Your accounting software probably shouldn’t exist in isolation these days! The more you can connect software together, the more flexibility you have to streamline your processes.
If this would be helpful, or is something you’re even just starting to consider, cloud accounting software may be the best choice for you, as there are lots of opportunities to integrate it to other types of software. Information can go into the accounting software and feed from there to other software or come the other way. This reduces human intervention, errors and delays.
Xero, as an example, has what’s called an ‘Open API’ and positively encourages the development of Apps that can support their software. Other software is much less collaborative!
Before you make any decision, check reviews for the software you’re considering and ask people you trust for recommendations. Understand why they’re making the recommendations they do and work out how relevant their opinions are to the way you’d use the system.
Online reviews and testimonials from real people and businesses similar to yours, in particular, can provide invaluable insights into the pros and cons of each accounting software option available to you. Pay close attention to factors important to you, such as ease of use, quality of customer support, reliability and overall user satisfaction.
You could also reach out to business owners and industry professionals for their recommendations and experiences. Their first-hand feedback can help you make a more informed decision.
We mentioned above that many accounting software providers offer trial periods or demo versions of their programs. If you haven’t already done so, make sure you take advantage of the time available in a trial to test all the features and integrations and to find out whether it’s the right fit for you. A few hours spent now could save you dozens in the future.
Accounting software varies in cost, depending on its features, the number of users it supports and other factors. It can also vary in payment methods, although most are now covered by a subscription model with different package levels depending on your needs. Do take the time to compare the different packages and the related fees and find out how you can step up or down if you need to.
Keep an eye open for extra costs that could be incurred. For example, there are several ‘add-on’ options for Quickbooks, Sage and Xero including payroll, CIS and different reporting options.
In one respect, these can inflate the headline cost of the software, but equally, you’re only paying for the modules you’ll actually use!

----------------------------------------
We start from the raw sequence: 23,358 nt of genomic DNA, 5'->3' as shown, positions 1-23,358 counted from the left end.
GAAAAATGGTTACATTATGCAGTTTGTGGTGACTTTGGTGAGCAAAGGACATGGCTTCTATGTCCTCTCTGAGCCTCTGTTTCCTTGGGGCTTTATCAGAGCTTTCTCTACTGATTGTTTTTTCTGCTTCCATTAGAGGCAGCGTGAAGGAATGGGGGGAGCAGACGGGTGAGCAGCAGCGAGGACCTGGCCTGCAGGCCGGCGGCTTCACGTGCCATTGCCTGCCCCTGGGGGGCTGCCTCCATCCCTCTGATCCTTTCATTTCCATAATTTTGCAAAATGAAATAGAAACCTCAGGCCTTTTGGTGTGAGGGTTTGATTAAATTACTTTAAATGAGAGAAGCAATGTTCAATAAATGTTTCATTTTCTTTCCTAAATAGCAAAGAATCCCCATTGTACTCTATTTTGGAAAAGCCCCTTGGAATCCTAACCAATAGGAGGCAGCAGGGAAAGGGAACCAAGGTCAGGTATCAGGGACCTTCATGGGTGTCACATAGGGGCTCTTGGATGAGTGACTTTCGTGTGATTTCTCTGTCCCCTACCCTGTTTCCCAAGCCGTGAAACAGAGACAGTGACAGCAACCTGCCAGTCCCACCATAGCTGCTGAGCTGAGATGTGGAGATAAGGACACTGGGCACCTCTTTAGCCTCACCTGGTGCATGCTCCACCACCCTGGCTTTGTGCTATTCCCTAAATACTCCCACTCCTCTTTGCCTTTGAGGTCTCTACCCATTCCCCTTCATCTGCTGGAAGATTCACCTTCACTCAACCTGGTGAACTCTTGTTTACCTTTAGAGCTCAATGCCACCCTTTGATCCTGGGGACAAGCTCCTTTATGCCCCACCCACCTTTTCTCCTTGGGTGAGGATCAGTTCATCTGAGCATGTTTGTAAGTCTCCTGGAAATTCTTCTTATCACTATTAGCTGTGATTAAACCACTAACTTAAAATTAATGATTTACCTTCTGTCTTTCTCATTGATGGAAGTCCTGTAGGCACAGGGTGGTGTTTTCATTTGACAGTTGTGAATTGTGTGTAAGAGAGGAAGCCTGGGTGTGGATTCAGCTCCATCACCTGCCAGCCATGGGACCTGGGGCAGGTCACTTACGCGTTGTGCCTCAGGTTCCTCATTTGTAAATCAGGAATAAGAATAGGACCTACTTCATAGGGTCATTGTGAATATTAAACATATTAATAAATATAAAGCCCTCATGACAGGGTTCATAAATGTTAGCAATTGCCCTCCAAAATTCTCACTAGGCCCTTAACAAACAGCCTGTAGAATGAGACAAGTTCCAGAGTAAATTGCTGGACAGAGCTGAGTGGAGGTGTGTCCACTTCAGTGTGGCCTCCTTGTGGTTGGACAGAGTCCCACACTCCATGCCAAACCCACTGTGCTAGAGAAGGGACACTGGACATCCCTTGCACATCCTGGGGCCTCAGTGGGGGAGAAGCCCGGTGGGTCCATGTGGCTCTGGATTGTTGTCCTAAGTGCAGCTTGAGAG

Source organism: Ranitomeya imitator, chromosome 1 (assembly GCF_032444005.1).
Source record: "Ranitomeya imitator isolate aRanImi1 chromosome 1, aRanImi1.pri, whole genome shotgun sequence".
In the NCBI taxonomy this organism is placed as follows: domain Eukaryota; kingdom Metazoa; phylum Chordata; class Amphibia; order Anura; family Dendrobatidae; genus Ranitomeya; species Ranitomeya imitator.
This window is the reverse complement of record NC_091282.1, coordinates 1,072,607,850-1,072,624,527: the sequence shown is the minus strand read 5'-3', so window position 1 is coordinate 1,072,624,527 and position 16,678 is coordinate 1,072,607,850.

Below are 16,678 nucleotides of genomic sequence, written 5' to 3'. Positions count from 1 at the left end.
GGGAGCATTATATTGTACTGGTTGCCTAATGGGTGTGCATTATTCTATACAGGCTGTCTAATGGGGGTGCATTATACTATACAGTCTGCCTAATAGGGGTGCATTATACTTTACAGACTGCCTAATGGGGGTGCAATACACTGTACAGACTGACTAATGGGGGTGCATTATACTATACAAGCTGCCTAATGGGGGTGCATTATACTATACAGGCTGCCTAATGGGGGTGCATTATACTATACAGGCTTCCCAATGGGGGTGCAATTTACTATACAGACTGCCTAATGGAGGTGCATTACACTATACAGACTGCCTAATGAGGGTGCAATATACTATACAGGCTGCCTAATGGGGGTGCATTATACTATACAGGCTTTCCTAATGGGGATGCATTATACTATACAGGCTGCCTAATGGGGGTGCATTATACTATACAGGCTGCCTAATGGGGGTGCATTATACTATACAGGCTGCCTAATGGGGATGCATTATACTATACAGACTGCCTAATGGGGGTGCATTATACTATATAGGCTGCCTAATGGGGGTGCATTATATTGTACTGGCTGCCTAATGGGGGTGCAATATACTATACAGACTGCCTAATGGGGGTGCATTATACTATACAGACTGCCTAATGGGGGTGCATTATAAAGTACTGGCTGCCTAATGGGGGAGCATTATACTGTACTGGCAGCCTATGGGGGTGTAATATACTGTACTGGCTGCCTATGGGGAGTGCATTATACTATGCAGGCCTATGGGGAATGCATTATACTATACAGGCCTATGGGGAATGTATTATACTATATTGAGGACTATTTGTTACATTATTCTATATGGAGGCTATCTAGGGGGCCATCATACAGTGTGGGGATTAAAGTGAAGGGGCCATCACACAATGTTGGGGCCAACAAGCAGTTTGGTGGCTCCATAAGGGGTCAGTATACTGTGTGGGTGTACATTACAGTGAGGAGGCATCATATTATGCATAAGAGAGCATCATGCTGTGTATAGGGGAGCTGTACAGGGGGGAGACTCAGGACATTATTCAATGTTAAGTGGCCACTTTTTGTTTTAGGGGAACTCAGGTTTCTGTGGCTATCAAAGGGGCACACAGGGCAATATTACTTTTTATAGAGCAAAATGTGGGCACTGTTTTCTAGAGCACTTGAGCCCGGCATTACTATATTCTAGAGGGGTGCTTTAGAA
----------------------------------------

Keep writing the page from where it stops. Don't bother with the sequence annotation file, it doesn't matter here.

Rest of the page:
Finally, check which accounting software your accountant is comfortable with and which they think would be best for your business. They need to be proficient with the software you choose and should be able to explain why they recommend one package over another for your business, though some firms only work with one package, as they can gain efficiencies that way.
Your accountant should be able to help you get set up, and potentially provide some initial support if necessary.
If you choose a software that your accountant is unfamiliar with, for example because it’s a cheaper solution, expect them to be unable to provide as much support or information. It may well cost you more in their time required at year end than you’ll save in subscriptions during the year. Many accountants these days are niching to the point that they’ll only look after clients using one particular system, so check before you make a decision.
For example, we primarily deal only with clients using Xero or Quickbooks. There are a few exceptions, but we know those systems really well, and know we can provide great value and assistance to their subscribers. They are also suitable to a wide range of businesses, and certainly enough to keep us busy!
The final decision on the best software for your business should rest with you, so make sure that you make a fully informed decision.
If a client asks us to support them in that decision making process, we’re very happy to do so, but we won’t be prescriptive. We’re open about our preference for cloud based software, and the majority of our clients are Xero or Quickbooks users, but we can be flexible too.
If you’re thinking of changing software for whatever reason, we’re very happy to chat through the information you’ve come up with, and help you finalise that choice, or implement the move, so please get in touch. There are further considerations once you’ve chosen the package, largely around the timing of any move, so please do get some advice before you jump into the process!